Quote from: bullhorn
It is just the way it is, you understanding it doesn't concern me.

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Parsifal

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Re: An astronomy picture taken from a common camera
« Reply #204 on: March 31, 2009, 03:25:30 PM »
Viable source of energy for what purpose?  The parameters for viability in the energy industry are far different from the parameters for viability concerning the sun.

The time integral of output power over the entire reaction needs to be greater than the same integral for input power. That is, there needs to be more energy liberated by the reaction than consumed. In addition, it needs to be shown that with a continuous supply of fuel, the reaction would continue to propagate (and produce more energy than it consumes).
I'm going to side with the white supremacists.

Re: An astronomy picture taken from a common camera
« Reply #205 on: April 01, 2009, 02:10:51 AM »
Viable source of energy for what purpose?  The parameters for viability in the energy industry are far different from the parameters for viability concerning the sun.

The time integral of output power over the entire reaction needs to be greater than the same integral for input power. That is, there needs to be more energy liberated by the reaction than consumed. In addition, it needs to be shown that with a continuous supply of fuel, the reaction would continue to propagate (and produce more energy than it consumes).

Your posts are a hoot.

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markjo

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Re: An astronomy picture taken from a common camera
« Reply #206 on: April 01, 2009, 06:33:38 AM »
Viable source of energy for what purpose?  The parameters for viability in the energy industry are far different from the parameters for viability concerning the sun.

The time integral of output power over the entire reaction needs to be greater than the same integral for input power. That is, there needs to be more energy liberated by the reaction than consumed. In addition, it needs to be shown that with a continuous supply of fuel, the reaction would continue to propagate (and produce more energy than it consumes).

The problem is that lab conditions still wouldn't match the conditions in the sun.  Because of its gravitational conditions, the sun's core only needs to be about 10 million degrees to sustain a fusion reaction.  Because scientists cannot match those gravitational conditions on earth, the temperature must be 100 million degrees to initiate the fusion reaction. 

BTW, if you're looking for more energy out that in, you need look no farther than a hydrogen bomb.
Science is what happens when preconception meets verification.
Quote from: Robosteve
Besides, perhaps FET is a conspiracy too.
Quote from: bullhorn
It is just the way it is, you understanding it doesn't concern me.

Re: An astronomy picture taken from a common camera
« Reply #207 on: April 01, 2009, 10:06:48 AM »
Quote
No it hasn't.

A number of people on this forum have tried to view far off objects with a telescope and have failed to restore it.

No they haven't. They used binoculars to try to restore it despite Rowbotham instructing that it required a high powered telescope.

That argument was also discussed in the other thread. But you chose to ignore it.

http://theflatearthsociety.org/forum/index.php?topic=26936.msg631699#msg631699
« Last Edit: April 01, 2009, 10:09:05 AM by jargo »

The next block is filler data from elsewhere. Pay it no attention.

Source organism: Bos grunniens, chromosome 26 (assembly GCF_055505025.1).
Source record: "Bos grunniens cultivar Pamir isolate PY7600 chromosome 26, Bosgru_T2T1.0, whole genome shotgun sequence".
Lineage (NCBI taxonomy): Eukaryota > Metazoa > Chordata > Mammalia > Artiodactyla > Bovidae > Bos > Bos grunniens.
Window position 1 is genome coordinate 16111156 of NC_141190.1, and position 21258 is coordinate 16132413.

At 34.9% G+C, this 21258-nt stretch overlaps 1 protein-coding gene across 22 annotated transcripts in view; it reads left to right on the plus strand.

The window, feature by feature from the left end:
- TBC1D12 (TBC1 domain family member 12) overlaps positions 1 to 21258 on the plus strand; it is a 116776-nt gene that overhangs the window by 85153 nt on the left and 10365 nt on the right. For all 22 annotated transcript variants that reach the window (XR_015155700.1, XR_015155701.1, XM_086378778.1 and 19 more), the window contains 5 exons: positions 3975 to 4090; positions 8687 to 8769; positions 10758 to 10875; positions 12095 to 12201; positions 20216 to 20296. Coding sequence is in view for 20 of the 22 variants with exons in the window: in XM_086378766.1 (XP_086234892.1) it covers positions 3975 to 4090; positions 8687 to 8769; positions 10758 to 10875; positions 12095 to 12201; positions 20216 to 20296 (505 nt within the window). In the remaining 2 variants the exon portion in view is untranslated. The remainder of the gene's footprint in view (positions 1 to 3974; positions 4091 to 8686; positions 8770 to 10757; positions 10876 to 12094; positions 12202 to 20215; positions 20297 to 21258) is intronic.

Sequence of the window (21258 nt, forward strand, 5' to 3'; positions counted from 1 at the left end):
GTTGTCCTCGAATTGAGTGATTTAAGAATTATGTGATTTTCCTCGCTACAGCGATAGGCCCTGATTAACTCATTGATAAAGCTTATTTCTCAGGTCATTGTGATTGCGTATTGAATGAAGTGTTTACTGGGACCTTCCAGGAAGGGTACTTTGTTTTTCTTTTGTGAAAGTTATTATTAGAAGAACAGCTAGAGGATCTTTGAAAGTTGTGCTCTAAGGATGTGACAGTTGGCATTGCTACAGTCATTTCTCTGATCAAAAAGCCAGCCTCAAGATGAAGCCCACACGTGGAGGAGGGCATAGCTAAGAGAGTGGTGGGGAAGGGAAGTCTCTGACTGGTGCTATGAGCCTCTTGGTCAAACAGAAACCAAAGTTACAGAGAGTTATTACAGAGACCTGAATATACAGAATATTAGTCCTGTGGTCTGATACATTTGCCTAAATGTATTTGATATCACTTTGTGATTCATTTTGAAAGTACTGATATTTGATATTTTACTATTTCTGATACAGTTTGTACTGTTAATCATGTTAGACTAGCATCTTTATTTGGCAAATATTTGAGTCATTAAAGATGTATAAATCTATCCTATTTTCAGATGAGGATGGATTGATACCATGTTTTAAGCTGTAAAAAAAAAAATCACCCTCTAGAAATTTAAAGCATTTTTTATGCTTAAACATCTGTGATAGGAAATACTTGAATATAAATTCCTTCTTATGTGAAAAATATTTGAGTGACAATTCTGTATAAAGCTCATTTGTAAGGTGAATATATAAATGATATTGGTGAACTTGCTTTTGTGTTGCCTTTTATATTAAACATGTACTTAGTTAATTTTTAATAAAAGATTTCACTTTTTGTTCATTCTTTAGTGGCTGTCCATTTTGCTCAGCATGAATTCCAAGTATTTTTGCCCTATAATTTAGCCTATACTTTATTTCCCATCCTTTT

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zork

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Re: An astronomy picture taken from a common camera
« Reply #208 on: April 02, 2009, 11:29:09 AM »
I guess the earth is too little for a lab where you can fit the sun. And your life is too short to observe the lifetime of the sun. And we always don't have technology/materials to make happen that which we know happens. It's not just making sun on earth, we also must have some materials/equipment which can contain the sun if we make it here. Otherwise we make it and next second is boom and there is no earth.
We do not ask for a replication of the Sun. Just a simple experiment to demonstrate that sustained protium fusion is a viable source of energy.
Doesn't matter. And how does our ability to create sustainable protium fusion proves that it is possible or not? You really claim that these things which we can't do itself are impossible and don't exist in universe?
Rowbotham had bad eyesight
-
http://thulescientific.com/Lynch%20Curvature%202008.pdf - Visually discerning the curvature of the Earth
http://thulescientific.com/TurbulentShipWakes_Lynch_AO_2005.pdf - Turbulent ship wakes:further evidence that the Earth is round.

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zork

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Re: An astronomy picture taken from a common camera
« Reply #209 on: April 02, 2009, 11:37:09 AM »
Peer review. Rowbotham's experiments have already been peer reviewed numerous times over the last 150 years, all with the same result.
No, they haven't. Lets express things correctly as they were. There were some occasions where some people without qualified scientific background did same experiments. And last one of them was more than 100 years ago. You haven't shown any in the last 100 years. And there is not one real peer review done on Rowbotham work.
 And you still owe me records of Lady Blounts scientific education which you claimed she had.
« Last Edit: April 02, 2009, 12:27:00 PM by zork »
Rowbotham had bad eyesight
-
http://thulescientific.com/Lynch%20Curvature%202008.pdf - Visually discerning the curvature of the Earth
http://thulescientific.com/TurbulentShipWakes_Lynch_AO_2005.pdf - Turbulent ship wakes:further evidence that the Earth is round.